Joe Kristan at Roth & Co, tipped me off to a rather interesting forum recently held in our nation’s capital. The panel included members of the President’s Advisory Council on Federal Tax Reform, and included folks from The Heritage Foundation and the Galen Institute.
In fact, the representative from Galen, a Ms Turner, opined that “the tax code contributes to employees' ignorance about the costs of health insurance, leading them to demand more expensive health insurance from their employers and raising healthcare costs.”
Robert Moffit of the Heritage Foundation added that "(i)f you want to reform the health insurance markets, you must reform the tax system." He went on to advocate the elimination of the tax-free status of employer-provided health insurance.
Right problem, woefully wrong answer. If one frames the dilemma in those terms, then the only fair, equitable, and reasonable answer is to make health insurance premiums deductable for everyone, not just those covered under a group plan. That would solve a lot of the affordability problem simply and rationally.
It also blithely ignores the rising impact of qualified reimbursement plans, such as HRA and HSA. These serve several purposes, not the least of which is empowering insureds to be more proactive in their healthcare, and raising their awareness of what coverage and services really cost.
As one could imagine, this issue has caused quite the kerfluffle in several areas of the blogosphere, including insurance and tax related sites.
Over at Tusk & Talon, Chad posits that “(t)here would be a massive amount of social upheaval if the employer based system were scrapped either in favor of socialized medicine or free market individual health insurance.” He’s concerned that the costs of transitioning to a system where these tax breaks are absent would be staggering. He’s also concerned about how such a change would affect availability and quality of coverage.
We’ve been here before:
Back in April, we dissected an article by Dr Greenburg of George Washington University in Washington. He also proposed this course of action, believing that this would make the coverage even more attractive. As we stated then, and restate now, the tax advantages of employer-based coverage are, if anything, a minor issue.
Let’s review for a moment the underlying raison d’etre of this tax deduction: During the 2nd World War, private sector wages were frozen. Employers still needed to attract employees, though, and so lobbied Congress to let them offer benefits tax free. This seemed like a good idea at the time, and it has now become enshrined in the pantheon of worker bennies.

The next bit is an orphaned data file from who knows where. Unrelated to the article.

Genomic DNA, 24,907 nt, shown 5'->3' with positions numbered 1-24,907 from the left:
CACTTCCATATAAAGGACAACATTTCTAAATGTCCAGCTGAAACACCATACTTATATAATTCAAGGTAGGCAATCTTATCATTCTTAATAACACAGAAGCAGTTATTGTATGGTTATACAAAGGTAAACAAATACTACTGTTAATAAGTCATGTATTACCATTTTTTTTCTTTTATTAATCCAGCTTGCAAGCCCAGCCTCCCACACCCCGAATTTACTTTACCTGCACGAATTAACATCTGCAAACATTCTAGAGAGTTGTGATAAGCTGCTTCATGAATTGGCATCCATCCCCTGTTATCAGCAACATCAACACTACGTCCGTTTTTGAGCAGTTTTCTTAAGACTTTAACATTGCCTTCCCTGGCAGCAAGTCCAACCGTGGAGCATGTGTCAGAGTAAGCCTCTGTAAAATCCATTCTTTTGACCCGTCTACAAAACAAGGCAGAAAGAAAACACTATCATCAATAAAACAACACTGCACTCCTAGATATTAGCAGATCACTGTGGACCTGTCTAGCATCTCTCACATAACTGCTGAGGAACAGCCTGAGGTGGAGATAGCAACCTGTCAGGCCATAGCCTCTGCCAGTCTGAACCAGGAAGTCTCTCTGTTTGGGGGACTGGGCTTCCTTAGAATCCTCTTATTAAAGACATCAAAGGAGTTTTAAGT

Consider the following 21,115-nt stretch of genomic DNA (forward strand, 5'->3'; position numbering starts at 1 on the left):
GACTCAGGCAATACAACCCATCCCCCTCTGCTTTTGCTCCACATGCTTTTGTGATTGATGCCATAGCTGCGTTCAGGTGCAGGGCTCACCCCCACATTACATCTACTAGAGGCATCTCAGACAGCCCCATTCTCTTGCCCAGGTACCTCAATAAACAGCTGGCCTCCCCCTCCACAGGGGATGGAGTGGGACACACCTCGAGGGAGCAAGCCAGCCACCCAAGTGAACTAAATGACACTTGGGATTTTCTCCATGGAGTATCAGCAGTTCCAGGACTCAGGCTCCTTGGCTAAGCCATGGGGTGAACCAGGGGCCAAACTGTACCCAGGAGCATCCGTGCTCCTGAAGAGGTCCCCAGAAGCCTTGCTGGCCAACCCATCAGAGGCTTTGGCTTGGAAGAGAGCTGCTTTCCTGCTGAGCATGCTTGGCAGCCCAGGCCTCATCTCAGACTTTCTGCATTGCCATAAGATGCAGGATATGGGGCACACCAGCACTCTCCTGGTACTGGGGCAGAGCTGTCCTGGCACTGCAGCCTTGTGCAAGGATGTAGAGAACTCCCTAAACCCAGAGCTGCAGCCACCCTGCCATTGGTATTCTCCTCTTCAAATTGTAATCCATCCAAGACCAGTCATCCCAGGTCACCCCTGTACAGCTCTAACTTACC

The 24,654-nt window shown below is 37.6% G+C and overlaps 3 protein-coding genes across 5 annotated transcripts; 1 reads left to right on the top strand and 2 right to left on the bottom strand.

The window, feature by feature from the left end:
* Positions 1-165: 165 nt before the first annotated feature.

So, would eliminating the deduction really cause widespread panic?
Conversely, would such a measure resolve the issue of the uninsured?
No, on both counts, because the whole issue of group insurance deductability is a straw man. The real issue is benefit configuration, guaranteed insurance and portability. That is, group insurance (typically) covers more things than individual, e.g. maternity expenses. And, because group coverage is by law guaranteed issue, folks don’t have to worry about being declined for coverage, or having pre-existing conditions excluded.
Neither of these area are even remotely addressed by eliminating tax advantages. If anything, such a move would highlight the very real benefits of availability and portability, and underscore how very little the tax break figures into the equation.
The good folks over at T & T express the understandable concern that they’d “likely be out of a job if (this) proposal were to become law.” While I won’t pretend to offer vocational advice, I’m less sanguine about this possibility. From the time I got into this racket some 20 odd (or these odd 20) years ago, I learned that when Social Security was first proposed, life insurance agents panicked, convinced that their business was doomed. And in the mid-60’s, when Medicare came into being, the health insurance industry reacted in much the same way.
Of course, history teaches us that neither eventuality occurred.